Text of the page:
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United States Department of Agriculture

Agricultural Research Service

Research Project: SUSTAINING AND ENHANCING SOUTHERN PLAINS RANGELAND AND PASTURE LANDSCAPES

Location: Rangeland and Pasture Research

Title: Improving the production, environmental, and economic efficiency of the stocker cattle industry in the Southeastern United States

Authors
item Beck, Paul -
item Anders, M. -
item Watkins, B -
item Gunter, Stacey
item Hubbell, D -
item Gadberry, M -

Submitted to: Journal of Animal Science
Publication Type: Peer Reviewed Journal
Publication Acceptance Date: November 19, 2012
Publication Date: May 31, 2013
Repository URL: http://handle.nal.usda.gov/10113/56763
Citation: Beck, P., Anders, M., Watkins, B., Gunter, S.A., Hubbell, D., Gadberry, M.S. 2013. Improving the production, environmental, and economic efficiency of the stocker cattle industry in the Southeastern United States. Journal of Animal Science. 91(6):2456-2466.

Interpretive Summary: Grazing small-grain fields can be a profitable “2nd crop” for grain producers and an opportunity for cow-calf producers to retain ownership of weaned calves. The increasing costs of conventional tillage and movement of soil nutrients into streams creates a need for more sustainable production practices to be adopted. Research was completed over a 9-year span to characterize the impacts of pasture systems on forage production, animal performance, soil quality, water runoff, and the economics of the stocker cattle enterprises. Producers with spring-calving cowherds can utilize these improved forage systems to accelerate stocker performance when retaining calves. Economic analysis indicates twice the increase in net returns for producers retaining ownership of calves. Rainfall simulations have indicated that runoff volume and nutrient load does not differ between conventionally tilled fields and no-till fields in the spring. However, following tillage operations, conventionally tilled fields had four-times greater runoff. Hence, these conventionally tilled fields emitted about two-times more nitrogen and three-times more phosphorus in water runoff than no-till fields. Total natural rainfall runoff from conventionally tilled wheat fields were two-times greater than from no-till fields with two and half centimeters rainfall events, yet were four-times greater with six and a quarter centimeter rainfall events. Soil analysis shows that soil aggregate content was greater in no-till compared with conventional till, indicating the potential for greater soil porosity, improved water infiltration rate, and reduced erositivity of soil. Carbon concentration in no-till soils was 50% greater than conventional tillage after 9 years. These studies show that production systems can be designed that maintain livestock production, increase soil quality, reduce nutrient discharge and promote improved economic returns.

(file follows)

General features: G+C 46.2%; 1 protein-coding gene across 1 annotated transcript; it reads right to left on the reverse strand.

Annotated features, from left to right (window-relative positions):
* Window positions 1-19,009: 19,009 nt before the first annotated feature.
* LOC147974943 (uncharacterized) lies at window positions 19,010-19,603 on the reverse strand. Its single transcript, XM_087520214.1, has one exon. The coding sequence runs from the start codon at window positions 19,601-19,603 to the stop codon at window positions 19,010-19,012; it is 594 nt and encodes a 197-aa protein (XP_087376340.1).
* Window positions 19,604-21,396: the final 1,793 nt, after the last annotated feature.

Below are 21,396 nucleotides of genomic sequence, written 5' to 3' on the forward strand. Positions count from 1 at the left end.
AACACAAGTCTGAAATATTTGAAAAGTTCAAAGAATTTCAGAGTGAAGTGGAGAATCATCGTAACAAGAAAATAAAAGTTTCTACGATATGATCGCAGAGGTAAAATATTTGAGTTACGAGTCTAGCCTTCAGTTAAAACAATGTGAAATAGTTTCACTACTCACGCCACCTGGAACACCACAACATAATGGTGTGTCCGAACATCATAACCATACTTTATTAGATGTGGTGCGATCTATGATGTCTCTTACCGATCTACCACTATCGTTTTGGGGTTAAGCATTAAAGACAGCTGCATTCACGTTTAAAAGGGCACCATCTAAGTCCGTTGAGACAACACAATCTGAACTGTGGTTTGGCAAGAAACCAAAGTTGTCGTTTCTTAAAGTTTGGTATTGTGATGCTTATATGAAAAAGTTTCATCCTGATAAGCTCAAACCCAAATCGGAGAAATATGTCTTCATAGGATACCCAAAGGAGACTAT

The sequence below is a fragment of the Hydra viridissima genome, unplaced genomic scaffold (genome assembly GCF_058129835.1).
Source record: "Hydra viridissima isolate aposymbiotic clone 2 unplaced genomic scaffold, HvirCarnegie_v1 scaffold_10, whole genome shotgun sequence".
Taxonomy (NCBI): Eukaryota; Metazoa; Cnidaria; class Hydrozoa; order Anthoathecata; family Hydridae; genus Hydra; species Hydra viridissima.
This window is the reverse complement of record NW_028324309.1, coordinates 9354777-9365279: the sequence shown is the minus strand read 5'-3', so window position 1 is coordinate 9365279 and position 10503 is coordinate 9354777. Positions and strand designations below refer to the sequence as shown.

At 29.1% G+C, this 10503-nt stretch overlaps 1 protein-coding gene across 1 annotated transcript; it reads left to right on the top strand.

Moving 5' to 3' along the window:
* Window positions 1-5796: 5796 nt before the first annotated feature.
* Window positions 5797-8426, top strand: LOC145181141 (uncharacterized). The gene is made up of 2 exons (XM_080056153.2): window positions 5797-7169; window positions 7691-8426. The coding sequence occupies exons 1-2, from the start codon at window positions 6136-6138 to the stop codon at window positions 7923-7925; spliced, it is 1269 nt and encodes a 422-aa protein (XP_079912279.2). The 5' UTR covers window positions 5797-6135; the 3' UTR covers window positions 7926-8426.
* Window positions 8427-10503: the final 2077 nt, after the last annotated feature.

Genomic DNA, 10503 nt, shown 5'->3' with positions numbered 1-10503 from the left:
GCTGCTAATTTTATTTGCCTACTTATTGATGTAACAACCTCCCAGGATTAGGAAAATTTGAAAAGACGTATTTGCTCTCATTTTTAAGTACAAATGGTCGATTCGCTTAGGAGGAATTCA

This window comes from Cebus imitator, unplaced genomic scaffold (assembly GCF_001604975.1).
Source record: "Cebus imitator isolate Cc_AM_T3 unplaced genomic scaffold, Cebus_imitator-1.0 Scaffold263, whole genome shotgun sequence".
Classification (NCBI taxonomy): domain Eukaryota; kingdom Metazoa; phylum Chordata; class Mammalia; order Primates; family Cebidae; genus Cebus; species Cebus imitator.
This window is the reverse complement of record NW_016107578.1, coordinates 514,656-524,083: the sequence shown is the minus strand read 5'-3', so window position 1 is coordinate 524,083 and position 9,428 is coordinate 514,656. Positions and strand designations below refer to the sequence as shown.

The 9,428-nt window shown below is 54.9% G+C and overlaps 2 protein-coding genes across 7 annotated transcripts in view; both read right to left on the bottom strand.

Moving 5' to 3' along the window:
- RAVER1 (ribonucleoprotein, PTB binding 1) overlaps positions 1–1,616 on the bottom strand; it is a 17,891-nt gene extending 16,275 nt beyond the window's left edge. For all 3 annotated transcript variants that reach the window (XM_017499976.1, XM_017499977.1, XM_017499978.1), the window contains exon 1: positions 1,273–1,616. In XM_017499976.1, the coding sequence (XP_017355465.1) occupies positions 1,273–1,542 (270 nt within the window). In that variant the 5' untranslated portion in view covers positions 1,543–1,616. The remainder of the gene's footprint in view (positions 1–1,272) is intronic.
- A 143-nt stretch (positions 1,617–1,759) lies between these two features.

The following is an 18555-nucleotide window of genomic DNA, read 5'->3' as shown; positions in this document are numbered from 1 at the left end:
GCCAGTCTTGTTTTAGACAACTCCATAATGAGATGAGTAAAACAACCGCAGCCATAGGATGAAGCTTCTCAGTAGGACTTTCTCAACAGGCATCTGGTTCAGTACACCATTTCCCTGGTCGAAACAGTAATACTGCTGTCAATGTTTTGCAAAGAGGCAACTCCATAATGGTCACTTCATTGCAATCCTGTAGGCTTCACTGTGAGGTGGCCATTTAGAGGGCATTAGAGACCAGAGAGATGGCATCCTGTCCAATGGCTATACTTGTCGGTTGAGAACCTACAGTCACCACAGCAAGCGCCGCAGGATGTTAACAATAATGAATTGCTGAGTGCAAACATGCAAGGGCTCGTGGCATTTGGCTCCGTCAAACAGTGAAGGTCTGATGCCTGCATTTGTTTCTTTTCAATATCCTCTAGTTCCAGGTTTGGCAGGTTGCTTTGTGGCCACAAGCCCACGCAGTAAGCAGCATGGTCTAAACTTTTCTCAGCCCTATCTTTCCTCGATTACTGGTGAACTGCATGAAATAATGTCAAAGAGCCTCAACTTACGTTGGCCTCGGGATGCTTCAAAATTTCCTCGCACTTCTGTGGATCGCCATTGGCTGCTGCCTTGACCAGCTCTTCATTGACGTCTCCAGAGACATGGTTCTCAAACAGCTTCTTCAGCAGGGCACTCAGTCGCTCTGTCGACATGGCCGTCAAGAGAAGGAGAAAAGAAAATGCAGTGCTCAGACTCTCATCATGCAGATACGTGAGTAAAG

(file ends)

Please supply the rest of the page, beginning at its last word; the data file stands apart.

Technical Abstract: Grazing forages on small-grain fields can be a profitable “2nd crop” for grain producers and an opportunity for cow-calf producers to retain ownership of weaned calves. The increasing costs of conventional tillage and movement of soil nutrients into streams creates a need for more sustainable production practices to be adopted by the systems. Research at the Livestock and Forestry Research Station near Batesville, AR and the Southwest Research and Extension Center near Hope, AR has been conducted over a 9-year span to characterize the impacts of pasture systems on forage production, animal performance, soil quality, water runoff, and the economics of the stocker cattle enterprises. Compared to bermudagrass or toxic endophyte-infected tall fescue, gains of growing cattle are increased by 80% with non-toxic endophyte-infected tall fescue and 150% with small-grain forages. Producers with spring-calving cowherds can utilize these improved forage systems to accelerate stocker performance when retaining calves. Economic analysis indicates a 99% improvement in net returns for producers retaining ownership of calves with these production systems. Rainfall simulation indicates that runoff volume and nutrient load does not differ between conventionally tilled fields and no-till fields in the spring before tillage when soil surface cover is similar. In the fall following tillage, conventionally tilled fields had 4-times greater runoff; hence, 1.9-times greater nitrogen and 3.2-times greater phosphorus left the field compared with no-till. Total natural rainfall runoff from conventionally tilled wheat fields were 2-times greater than from no-till fields with 2.5 cm rainfall events, yet were 4-times greater with 6.25 cm rainfall events. Soil analysis shows that soil aggregate content was greater in no-till compared with conventional till, indicating greater soil porosity, improved water infiltration rate, and reduced erositivity of soil. Carbon concentration in no-till soils was 50% greater than conventional tillage after 9 years. These studies show that production systems can be designed that maintain livestock production, increase soil quality, reduce nutrient discharge and promote improved economic returns.

Last Modified: 4/23/2014
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